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City Garners State Transportation Grant

City Garners State Transportation Grant

The City of Allentown has been awarded a nearly $300,000 Transportation Alternatives Program (TAP) Grant for pedestrian safety improvements adjacent to the Allentown School District’s Building 21. The funds will also be used for the “Connecting our Community” MLK Parkway Trail, which connects the downtown to the city’s western park resources.

The project funding is one of 51 grant awards across the state that were announced recently by Governor Tom Wolf and PennDOT Secretary Leslie S. Richards.

“These projects are important initiatives that enhance communities across Pennsylvania to create stronger economies and better infrastructure,” Governor Wolf said. “Making these improvements will enhance pedestrian and bicycle facilities, improve access to public transportation, create safe routes to school, preserve historic transportation structures, provide environmental mitigation, create trails that serve a transportation purpose, and promote safety and mobility.”

“I am pleased that the state agrees with our assessment that safety improvements are needed for pedestrians and motorists traveling along this high crash and gateway corridor to the downtown,” said interim Public Works Director Craig Messinger.

“The wave of downtown development is bringing a significant influx of vehicular and pedestrian traffic to the area,” said Mayor Ed Pawlowski. “That development is creeping southward towards MLK, Jr Drive. Merging the City’s significant signal improvement project in the downtown and the state project along Lehigh Street, has highlighted the need for improvements to this intersection. The lack of adaptive signal technology here limits the effectiveness of the downtown traffic flow and congestion calming efforts in the area. This project will remedy that situation.”

The project plan is to install highly visible thermoplastic, continental crosswalks; ADA compliant curb ramps, and appropriate pedestrian signs used in advance of crosswalks signage on the walking routes. A fourth crossing (south of the intersection) will be added to promote connectivity to the MLK trail.

The crosswalks will have hand/man countdown pedestrian signal heads with push buttons. School speed limit flashers will be installed with communications systems. The signal improvements include the complete modernization of the intersection with the installation of new mast arms and controller assembly and a video detection system with radio communication and emergency preemption system. The signal improvement will tie into the existing traffic management system which, using adaptive technologies, allows for real-time data collection and adjustment of signal timings from a remote location to respond to changing traffic demands.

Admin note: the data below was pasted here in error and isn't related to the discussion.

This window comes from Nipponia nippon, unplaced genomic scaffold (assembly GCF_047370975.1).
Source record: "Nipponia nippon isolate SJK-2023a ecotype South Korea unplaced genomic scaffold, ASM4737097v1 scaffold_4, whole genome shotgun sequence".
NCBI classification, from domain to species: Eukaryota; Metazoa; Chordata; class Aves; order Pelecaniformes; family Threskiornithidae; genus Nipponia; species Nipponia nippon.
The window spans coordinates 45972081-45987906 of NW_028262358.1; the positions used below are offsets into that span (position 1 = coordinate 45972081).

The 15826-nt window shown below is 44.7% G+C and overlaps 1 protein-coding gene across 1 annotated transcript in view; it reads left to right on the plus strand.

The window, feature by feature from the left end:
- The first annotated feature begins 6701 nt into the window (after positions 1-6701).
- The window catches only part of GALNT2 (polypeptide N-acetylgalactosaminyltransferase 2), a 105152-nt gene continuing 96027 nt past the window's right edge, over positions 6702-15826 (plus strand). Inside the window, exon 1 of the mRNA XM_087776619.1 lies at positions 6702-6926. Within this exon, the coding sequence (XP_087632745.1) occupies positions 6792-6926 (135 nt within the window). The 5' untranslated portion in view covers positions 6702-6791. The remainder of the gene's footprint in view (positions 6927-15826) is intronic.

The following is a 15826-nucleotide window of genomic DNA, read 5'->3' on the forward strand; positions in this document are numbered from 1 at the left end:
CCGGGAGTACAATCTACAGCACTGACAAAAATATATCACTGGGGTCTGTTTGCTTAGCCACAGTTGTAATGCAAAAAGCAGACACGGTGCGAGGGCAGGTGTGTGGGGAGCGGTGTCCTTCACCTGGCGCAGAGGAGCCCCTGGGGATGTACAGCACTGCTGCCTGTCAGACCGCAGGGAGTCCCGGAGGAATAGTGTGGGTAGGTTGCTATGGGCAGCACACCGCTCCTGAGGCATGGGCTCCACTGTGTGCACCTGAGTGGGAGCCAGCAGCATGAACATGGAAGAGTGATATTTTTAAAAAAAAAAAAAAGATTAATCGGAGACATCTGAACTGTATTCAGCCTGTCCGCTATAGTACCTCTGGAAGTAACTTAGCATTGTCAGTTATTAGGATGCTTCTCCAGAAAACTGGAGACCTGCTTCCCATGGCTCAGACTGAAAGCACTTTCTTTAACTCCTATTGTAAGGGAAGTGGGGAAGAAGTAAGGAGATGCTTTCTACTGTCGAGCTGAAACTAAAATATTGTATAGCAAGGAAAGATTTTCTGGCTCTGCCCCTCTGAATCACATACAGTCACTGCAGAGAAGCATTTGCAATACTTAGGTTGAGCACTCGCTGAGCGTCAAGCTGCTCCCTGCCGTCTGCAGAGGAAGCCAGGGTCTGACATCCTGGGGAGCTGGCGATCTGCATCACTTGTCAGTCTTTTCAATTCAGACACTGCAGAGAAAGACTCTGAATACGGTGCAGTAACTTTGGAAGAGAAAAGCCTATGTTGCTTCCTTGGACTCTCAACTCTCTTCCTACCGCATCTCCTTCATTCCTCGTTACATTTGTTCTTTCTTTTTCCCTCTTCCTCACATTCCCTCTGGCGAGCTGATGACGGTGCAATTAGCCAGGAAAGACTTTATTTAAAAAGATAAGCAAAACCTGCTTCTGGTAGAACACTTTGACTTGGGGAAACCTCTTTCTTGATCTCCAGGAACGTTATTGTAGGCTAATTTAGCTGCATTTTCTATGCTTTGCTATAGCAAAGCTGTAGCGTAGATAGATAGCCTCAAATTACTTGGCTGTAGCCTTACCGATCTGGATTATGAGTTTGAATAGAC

The MLK Parkway Trail, when complete, will connect western resources to the downtown via this major intersection. The MLK Parkway Trail, part of the “Connecting our Community” plan, is key to developing pedestrian safety enhancements for this project. The Trail will connect bicyclists and pedestrians to the downtown Strategic Planning Areas which include the Downtown/Cultural Arts and Entertainment District and the North Seventh Street Corridor.

Total project cost is estimated at less than $340,000. Traffic Planning & Control capital funds and/or Liquid Fuels funds will be used to pay the balance of the costs.

Contract completion with the state is expected to take about 12 months. The City anticipates the three month project work could begin as early as the summer of 2018.

PennDOT evaluated the applications and made selections based on such criteria as safety benefits, reasonableness of cost, readiness for implementation, statewide or regional significance, integration of land use and transportation decision making, collaboration with stakeholders, and leverage of other projects or funding.


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